Wether CV19 or simply stress, alcohol, shock climate, combined with general weirdness in the world, I guess without an anti body test we will not know. But of the symptoms, I had one. A bit of hot and cold. Fairly sure that is more a symptom of tequila abuse than covid. And with the ability to dine outside now (the weather recovered two days later... More the winter sun I came for now) I feel very Covid secure here. Which is why yesterday I went fishing in earnest.
Missed the first light fun mind, due to a very healthy meal the evening prior. But made the last light as it happened. And as with bass everywhere, this is the time to see what they might be up to. Fishing into a strong flooding river, I was fairly confident. I noticed another angler lure fisihng on the other side of the river. His reel sounded familiar. A dryness that comes from being really used hard. A reel that sounded,.. like my reel.
Mullet were every active, and as the sun got lower, bursts of prawns were flying up at my feet. But I had already learned from watching, that these were not bass. These were garfish, who seemed to prefer the prawns to the massed fry (sardine??) . It wsnt until the sun has performed a particularly wonderful departure, that things changed. "BOSH BWOASH< SMASSH"... Well, Im not sure if they are completely accurate descriptive, but basically, from the flip, flop of small mullet on the surface, some serious predation was happening. About this time, I heard the reel across the river change tune. The dryness was under pressure. Blow me... He had a fish on.
I continued, running a 2" shad on an HTO 5gm jig head. More predation, I ran shallower, expecting a slam any moment. Meanwhile, the reel across the river was straining again. And "PLOP" ... I watched as he released his 3rd bass (or so I thought) . Finally, a burst on my side of the river. I cast at it, went finger on, and felt the lovely tightening of a fish on. A beautiful little spotted bass. Quickly released, as rhe reel across the river, released his 7th fish. This wasn't normal behaviour for a Portuguese angler, who are fishing mostly for the plate. I messaged my friend Neil. "Your watching Mark, the guide" he suggested. Of course. It couldnt really have been anyone else. Especially when, as the tide changed direction, he promptly vanished, leaving me along to deal with a mass of eel grass and no more fish. This guy knew his spot. His biggest spotted bass that session was 48cm. A cracker.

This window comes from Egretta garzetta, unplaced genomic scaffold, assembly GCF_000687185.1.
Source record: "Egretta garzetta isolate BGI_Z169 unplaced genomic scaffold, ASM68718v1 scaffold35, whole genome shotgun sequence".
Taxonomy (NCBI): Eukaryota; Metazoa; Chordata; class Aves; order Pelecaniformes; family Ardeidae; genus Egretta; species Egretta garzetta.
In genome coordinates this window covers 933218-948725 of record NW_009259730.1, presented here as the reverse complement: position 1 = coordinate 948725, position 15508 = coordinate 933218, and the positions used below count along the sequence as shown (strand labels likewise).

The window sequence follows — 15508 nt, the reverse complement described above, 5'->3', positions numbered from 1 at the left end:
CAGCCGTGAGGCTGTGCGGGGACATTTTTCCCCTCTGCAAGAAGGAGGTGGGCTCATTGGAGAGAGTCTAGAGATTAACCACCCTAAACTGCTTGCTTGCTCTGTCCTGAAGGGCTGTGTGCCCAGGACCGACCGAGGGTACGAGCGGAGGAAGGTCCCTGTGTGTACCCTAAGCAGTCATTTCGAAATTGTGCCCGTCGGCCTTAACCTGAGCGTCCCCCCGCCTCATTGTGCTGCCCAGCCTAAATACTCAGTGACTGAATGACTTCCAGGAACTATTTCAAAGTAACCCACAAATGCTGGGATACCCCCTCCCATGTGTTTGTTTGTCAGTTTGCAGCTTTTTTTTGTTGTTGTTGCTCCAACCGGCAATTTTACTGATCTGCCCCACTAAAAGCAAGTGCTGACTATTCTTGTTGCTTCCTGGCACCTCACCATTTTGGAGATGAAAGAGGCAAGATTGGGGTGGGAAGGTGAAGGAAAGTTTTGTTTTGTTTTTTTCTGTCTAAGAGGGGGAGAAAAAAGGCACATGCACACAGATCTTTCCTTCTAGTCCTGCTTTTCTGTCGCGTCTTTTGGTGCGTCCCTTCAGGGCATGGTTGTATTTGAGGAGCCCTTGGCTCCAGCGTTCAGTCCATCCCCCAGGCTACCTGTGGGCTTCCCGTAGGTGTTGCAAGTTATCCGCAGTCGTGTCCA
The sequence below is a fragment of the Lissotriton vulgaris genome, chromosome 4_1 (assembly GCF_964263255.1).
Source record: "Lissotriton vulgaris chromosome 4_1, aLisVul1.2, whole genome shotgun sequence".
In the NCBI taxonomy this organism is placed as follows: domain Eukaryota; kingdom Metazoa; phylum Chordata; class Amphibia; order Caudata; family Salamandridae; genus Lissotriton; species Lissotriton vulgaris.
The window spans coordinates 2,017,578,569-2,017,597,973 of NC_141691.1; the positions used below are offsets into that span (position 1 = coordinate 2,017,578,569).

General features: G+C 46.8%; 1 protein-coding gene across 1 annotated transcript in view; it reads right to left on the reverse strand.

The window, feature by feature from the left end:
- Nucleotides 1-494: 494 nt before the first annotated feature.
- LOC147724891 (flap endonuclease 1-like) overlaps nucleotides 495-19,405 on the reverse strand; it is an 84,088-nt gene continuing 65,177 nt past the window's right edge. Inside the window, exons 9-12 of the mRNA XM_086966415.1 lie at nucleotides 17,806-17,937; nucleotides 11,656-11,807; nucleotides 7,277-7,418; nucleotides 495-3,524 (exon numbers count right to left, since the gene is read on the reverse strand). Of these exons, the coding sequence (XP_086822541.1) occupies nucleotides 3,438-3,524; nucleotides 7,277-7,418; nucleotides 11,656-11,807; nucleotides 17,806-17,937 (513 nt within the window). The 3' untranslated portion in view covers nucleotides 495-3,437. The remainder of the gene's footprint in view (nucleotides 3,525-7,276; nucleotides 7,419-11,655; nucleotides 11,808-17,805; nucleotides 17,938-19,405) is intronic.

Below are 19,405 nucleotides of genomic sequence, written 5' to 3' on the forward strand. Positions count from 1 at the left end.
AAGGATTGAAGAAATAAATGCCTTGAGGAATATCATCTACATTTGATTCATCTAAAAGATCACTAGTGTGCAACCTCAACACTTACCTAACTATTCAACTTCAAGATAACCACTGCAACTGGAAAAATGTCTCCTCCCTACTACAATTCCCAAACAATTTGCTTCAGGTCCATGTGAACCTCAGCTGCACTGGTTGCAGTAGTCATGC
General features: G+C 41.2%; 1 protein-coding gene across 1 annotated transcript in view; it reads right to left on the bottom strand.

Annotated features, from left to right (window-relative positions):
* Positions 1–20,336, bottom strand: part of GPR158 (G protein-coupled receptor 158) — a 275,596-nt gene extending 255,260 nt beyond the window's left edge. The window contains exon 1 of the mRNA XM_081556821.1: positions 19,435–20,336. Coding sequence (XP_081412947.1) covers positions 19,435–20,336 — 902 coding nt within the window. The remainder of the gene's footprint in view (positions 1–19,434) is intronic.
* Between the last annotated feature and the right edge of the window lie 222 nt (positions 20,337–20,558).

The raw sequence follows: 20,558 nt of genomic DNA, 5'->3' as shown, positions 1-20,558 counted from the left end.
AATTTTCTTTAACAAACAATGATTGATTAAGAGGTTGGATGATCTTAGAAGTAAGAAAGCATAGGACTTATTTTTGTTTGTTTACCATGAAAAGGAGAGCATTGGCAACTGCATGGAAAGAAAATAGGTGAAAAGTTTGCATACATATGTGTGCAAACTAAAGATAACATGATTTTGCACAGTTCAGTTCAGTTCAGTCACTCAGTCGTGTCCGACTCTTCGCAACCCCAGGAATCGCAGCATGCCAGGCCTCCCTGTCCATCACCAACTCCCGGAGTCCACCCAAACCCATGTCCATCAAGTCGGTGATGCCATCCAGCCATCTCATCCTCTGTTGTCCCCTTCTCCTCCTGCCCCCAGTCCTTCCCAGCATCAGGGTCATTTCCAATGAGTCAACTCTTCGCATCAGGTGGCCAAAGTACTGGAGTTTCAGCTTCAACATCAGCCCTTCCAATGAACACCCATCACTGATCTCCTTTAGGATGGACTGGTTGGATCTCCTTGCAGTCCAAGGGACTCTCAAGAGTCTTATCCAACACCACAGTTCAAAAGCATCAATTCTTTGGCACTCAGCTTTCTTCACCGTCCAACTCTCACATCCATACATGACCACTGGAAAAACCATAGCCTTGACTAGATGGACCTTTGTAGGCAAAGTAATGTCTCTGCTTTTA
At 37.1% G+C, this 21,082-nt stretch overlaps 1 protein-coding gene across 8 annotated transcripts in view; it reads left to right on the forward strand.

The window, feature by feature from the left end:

This inspired me to set the alarm, and I was on the water before the first light. Wow. What a different environment. Fish smashing everywhere. Lots of predation. But pitch black so hard to work out what was what. As it became lighter, a local sat behind, slightly higher up He could see the sand to the west of me. "Friend... Friend... Fish... Fish... " he said... Right, there are fish everywhere, I thought to myself. Then I heard it. Sounded like the lifting of the net of a supertrawler. A mass of smashing water. Surely, a dolphin had become stuck. But no. This time, the proper bass had arrived.
As suddenly, did two locals, also with lure rods. Good to see. I landed one about 8 ounces, released. Local guy had one about 2lb, for the table. I then snapped on the strike on a huge smashing take. So annoying. No idea why. On the clip knot so just a small jig head for the fish to drop. But the take suggested a better fish. And then a guy arrived, and began fishing next. It was the reel that gave it away. "Are you Mark?" I asked. As he banged into his only bass of the morning. One more small schoolie for me before the sun said time for a chinwag over coffee and toasted sandwiches.
And now I have the amazing story of how Marks guided fishing came to be. But Sangres calling, so that will have to wait for another time. I have every intention of being out there again tomorrow morning, suffering to bring fishy themes for your festive delectation. Maybe again tonight. Time will tell. Until then, I wish you all a safe, warm and festive time. I must admit, it has never felt less like Christmas. I guess the theme of 2020.